MAY MOONPHASED: TOP 10 FEATURES ON THE MOON TO OBSERVE AND IMAGE
May 4, 2016
Our Moon is mysterious. Throughout history it has lured artists, poets, explorers, scientists, and romantics into modes of thought and feeling that has shaped our attitudes and industry in myriad ways. #MissionMoon2016 is Celestron’s attempt to examine this relationship with the Moon in fun and educational ways in a casual, social arena, but there is one important aspect we have yet to cover: the Phases of the Moon.
Possibly the most curious occurrence in all the night sky to ancient peoples, early astronomers, and just about everyone else is the changes we see in the Moon’s appearance from Earth on a monthly basis. Join Celestron in May to dig a bit deeper into the geometry, geology, and human fascination with the phases of the Moon AND learn how and when to best observe and image these transitions in the Moon’s Top 10 Features. So pull up a blanket on a scenic hill or bust out your scopes, Skyris/DSLR/smartphone cameras and let’s get MOONPHASED! Be sure to tag @celestronuniverse and #MissionMoon2016
* Remember that the Moon is basically “ball-shaped”. So when you’re observing it, think of it as a ball to intuitively grasp where it is in relation to the Sun / light source since that is what is causing the particular phases.
* The Sun, Moon, and planets all lie on a more or less flat plane. Since the Earth tilts in relation to it, we see the bodies in the solar system drift across the night sky in a southerly arc from east to west (Northern Hemisphere). The Moon lies just off the ecliptic lining up periodically for eclipses.
* Because of tidal locking the Moon always shows its same face to Earth.
* The “terminator” is the line separating sunset and sunrise on the Moon and casts craters and mountains in high relief. “Earthshine” is the dark portion of the Moon made visible from reflected Sunlight bouncing off Earth.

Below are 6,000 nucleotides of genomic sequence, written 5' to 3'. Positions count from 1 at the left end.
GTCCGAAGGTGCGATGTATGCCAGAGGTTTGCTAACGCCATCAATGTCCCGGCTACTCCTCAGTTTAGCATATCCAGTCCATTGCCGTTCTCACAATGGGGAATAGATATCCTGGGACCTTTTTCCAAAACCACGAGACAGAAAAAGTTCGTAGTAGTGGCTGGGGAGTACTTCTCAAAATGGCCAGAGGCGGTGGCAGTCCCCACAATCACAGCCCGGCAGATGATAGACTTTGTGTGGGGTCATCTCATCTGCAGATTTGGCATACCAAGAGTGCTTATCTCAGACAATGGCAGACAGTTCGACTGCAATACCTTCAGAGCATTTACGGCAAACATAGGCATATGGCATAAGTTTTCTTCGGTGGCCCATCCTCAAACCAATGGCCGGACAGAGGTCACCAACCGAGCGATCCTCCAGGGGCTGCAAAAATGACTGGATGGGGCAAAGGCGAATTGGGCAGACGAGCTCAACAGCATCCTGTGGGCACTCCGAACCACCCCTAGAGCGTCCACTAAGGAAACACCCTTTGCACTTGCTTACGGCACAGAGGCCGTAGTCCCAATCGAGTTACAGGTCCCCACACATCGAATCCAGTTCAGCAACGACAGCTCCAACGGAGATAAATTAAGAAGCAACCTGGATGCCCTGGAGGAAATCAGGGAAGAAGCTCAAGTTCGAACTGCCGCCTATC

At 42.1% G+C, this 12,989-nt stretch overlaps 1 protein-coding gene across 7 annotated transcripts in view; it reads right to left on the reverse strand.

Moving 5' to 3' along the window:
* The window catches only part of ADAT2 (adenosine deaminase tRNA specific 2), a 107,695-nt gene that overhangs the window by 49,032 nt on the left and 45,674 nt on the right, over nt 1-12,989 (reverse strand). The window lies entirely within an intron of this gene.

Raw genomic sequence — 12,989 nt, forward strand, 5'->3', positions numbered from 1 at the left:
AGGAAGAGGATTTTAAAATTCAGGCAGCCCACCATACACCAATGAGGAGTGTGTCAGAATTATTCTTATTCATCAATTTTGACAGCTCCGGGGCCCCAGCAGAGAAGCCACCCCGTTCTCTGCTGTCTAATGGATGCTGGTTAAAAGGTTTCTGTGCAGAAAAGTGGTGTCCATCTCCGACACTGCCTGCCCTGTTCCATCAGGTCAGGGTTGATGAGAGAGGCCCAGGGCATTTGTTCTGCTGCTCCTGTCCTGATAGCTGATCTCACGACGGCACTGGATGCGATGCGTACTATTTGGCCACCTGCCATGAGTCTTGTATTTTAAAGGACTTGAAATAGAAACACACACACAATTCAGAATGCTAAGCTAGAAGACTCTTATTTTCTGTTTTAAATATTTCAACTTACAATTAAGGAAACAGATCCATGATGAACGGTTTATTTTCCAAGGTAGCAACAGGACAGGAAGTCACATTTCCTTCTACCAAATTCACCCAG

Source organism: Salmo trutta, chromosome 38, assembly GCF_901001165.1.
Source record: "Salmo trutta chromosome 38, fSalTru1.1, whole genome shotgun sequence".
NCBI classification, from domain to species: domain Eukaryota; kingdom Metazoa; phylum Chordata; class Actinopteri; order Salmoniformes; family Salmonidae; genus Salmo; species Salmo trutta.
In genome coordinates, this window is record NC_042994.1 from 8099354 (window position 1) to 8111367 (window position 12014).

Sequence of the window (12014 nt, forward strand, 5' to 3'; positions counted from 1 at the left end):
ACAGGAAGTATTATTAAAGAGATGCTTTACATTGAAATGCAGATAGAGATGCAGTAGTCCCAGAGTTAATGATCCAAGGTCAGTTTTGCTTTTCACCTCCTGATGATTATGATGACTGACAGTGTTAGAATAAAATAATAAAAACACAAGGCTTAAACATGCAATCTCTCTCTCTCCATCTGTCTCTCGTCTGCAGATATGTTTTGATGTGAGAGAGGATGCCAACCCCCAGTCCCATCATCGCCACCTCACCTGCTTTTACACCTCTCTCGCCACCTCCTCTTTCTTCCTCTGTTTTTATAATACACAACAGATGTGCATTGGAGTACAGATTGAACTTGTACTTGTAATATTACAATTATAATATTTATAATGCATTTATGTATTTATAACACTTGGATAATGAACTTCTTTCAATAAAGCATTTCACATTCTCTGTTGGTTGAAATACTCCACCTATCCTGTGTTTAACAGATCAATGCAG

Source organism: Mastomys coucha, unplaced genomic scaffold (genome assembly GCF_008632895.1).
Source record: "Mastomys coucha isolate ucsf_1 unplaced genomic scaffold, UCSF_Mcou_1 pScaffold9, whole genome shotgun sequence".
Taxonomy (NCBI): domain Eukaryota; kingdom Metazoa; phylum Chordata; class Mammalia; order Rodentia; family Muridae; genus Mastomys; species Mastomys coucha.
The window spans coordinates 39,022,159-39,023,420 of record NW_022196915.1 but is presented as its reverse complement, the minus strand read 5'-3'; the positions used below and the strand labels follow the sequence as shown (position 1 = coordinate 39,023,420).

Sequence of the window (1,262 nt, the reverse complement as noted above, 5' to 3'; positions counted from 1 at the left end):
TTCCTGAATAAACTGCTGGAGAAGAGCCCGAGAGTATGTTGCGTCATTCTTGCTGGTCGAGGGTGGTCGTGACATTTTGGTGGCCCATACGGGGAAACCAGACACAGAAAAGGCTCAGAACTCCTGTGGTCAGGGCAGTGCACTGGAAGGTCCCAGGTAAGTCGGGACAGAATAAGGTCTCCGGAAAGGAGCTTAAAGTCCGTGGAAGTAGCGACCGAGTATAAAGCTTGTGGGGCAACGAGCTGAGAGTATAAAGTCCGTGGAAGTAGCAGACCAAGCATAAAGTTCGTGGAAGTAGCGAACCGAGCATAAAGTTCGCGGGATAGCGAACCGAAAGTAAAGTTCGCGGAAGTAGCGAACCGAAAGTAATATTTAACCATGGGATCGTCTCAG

Another one for observers or specialty shooters looking to set themselves apart from the pack is the Moon a few days just after the “new” phase. A new Moon lies just off the direct line of sight from Earth to the Sun and is basically invisible as its far facing side is “full” and would appear so to inferior planets Venus and Mercury. The next few days provide spectacular views of the crescent Moon setting just after the Sun while the sky is still ablaze in oranges, pinks, and yellows. Image this Moon with the landscape or through a telescope to highlight the terminator and Earthshine. Shoot May 6-9
Challenge: Shoot a landscape Moonset, a properly exposed light side, and/or a properly exposed dark side
When the Moon is just 3 days old in waxing crescent, a marvelous and often overlooked feature lights up in the shadows of the Petavuis crater near the bottom right portion of the Moon. About 110 miles in diameter, the crater sports a central peak with two cracks or rilles extending outward resembling a clock face that can read about a quarter to 12. Shoot around May 8
Challenge: Properly expose both clock hands
The beautiful and striking Plato crater is a favorite target for lunar imagers for its smooth crater floor, nearby surface cracks and rilles, and its proximity to the Alps mountain range with its characteristic valley that slices through. Image this crater around first quarter (half Moon) when the Moon is about 7-9 days old for the best contrasting shadows. Shoot around May 12-14
Challenge: Catch the Alpes Mountains with sharp shadow, resolve the rille running through Alpes valley.